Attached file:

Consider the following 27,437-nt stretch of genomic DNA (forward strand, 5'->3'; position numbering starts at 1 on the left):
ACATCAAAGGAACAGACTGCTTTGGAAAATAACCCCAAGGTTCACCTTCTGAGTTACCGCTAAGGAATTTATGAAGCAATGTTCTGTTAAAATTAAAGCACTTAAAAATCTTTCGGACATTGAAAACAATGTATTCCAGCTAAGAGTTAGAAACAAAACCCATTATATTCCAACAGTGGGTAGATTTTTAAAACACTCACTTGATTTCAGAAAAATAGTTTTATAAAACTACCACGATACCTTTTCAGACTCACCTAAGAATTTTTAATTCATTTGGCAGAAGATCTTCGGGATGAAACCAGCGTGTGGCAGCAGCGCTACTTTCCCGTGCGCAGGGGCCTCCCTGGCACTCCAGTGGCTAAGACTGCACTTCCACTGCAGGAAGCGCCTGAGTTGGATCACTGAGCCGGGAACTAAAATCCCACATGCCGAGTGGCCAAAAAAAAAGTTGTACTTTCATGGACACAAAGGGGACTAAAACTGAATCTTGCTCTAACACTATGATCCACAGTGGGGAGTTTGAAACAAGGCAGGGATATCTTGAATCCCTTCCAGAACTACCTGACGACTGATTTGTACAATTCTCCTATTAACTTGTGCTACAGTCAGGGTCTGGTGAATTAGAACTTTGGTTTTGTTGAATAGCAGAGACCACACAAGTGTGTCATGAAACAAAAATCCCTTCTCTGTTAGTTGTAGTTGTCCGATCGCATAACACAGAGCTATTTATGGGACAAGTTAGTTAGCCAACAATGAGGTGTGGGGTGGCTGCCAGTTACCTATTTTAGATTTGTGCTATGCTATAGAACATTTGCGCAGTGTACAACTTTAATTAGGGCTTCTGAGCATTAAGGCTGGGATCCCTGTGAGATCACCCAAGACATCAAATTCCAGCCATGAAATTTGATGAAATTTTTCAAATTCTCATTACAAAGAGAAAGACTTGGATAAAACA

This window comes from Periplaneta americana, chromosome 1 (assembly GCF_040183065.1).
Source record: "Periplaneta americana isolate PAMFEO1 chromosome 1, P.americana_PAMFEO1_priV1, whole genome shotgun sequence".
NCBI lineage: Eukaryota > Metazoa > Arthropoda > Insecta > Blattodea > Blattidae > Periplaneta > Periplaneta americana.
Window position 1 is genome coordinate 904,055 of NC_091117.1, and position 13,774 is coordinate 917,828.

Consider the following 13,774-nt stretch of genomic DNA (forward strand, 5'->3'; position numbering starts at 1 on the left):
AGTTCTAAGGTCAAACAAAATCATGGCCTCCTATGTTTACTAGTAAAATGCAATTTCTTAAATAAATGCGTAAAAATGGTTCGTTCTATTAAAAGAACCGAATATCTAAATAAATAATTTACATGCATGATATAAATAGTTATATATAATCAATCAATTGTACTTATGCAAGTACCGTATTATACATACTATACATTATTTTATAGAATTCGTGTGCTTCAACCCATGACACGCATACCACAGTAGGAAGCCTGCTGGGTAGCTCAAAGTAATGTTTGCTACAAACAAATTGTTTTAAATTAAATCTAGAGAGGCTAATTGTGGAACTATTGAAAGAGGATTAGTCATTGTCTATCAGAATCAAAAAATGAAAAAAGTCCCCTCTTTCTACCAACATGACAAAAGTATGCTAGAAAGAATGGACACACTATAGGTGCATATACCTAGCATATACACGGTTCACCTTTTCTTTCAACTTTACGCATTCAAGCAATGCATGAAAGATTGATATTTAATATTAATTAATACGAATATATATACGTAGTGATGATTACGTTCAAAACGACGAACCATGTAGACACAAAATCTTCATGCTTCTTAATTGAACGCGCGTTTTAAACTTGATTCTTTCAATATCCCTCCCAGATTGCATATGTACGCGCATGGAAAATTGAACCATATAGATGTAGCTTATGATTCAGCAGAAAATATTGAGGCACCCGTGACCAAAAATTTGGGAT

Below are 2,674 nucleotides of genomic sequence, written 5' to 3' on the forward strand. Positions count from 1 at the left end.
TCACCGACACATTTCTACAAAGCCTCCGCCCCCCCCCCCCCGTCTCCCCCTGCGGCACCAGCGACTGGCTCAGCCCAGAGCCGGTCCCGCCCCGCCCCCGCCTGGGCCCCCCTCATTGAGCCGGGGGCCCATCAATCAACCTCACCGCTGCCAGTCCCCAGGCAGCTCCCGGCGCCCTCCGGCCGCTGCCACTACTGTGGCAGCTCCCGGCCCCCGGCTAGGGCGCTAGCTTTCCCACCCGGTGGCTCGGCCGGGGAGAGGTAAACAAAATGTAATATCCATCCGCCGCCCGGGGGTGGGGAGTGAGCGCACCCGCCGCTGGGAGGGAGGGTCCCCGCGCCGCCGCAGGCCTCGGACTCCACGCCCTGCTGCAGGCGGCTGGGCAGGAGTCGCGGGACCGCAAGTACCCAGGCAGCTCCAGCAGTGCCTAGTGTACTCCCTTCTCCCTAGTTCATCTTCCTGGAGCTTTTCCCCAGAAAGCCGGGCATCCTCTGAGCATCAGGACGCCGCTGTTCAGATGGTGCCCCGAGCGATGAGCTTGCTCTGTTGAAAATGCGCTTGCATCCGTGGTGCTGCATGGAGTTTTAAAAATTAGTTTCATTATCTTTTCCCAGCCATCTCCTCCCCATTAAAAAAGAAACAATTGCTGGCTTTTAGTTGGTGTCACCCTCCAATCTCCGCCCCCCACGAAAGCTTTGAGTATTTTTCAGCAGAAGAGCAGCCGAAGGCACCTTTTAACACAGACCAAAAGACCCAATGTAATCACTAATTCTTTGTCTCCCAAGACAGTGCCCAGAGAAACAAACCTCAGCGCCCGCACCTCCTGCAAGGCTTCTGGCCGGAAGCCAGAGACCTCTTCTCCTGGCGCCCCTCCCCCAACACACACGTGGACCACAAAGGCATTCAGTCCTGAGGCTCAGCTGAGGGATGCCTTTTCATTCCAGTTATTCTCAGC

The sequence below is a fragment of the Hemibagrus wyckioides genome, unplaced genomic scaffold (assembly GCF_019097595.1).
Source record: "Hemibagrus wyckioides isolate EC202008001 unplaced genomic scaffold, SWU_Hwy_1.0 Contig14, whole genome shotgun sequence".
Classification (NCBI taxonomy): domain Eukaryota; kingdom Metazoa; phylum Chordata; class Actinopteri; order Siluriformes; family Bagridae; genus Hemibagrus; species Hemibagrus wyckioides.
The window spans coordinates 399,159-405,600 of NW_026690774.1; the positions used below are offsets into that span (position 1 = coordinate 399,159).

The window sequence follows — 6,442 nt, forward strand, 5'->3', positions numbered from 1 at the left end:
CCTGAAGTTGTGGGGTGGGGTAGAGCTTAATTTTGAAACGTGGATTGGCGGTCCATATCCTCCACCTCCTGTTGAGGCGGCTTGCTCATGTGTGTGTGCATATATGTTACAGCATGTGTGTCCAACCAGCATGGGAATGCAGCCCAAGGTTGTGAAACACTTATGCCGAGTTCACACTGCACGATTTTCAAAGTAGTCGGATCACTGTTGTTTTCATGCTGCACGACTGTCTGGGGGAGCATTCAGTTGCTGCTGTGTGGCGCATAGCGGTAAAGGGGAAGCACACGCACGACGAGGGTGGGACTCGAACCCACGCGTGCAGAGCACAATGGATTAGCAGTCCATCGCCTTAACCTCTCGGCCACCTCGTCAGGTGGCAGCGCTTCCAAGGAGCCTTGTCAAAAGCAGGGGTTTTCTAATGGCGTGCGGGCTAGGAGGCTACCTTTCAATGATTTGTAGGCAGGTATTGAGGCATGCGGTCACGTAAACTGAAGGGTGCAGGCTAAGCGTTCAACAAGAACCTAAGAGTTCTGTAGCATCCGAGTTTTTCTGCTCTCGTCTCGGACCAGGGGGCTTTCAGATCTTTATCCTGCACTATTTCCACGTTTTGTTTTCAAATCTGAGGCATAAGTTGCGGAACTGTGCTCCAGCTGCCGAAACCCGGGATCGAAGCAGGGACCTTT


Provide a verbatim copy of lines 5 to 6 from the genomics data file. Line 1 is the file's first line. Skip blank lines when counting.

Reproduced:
NCBI lineage: Eukaryota > Metazoa > Arthropoda > Insecta > Blattodea > Blattidae > Periplaneta > Periplaneta americana.
Window position 1 is genome coordinate 904,055 of NC_091117.1, and position 13,774 is coordinate 917,828.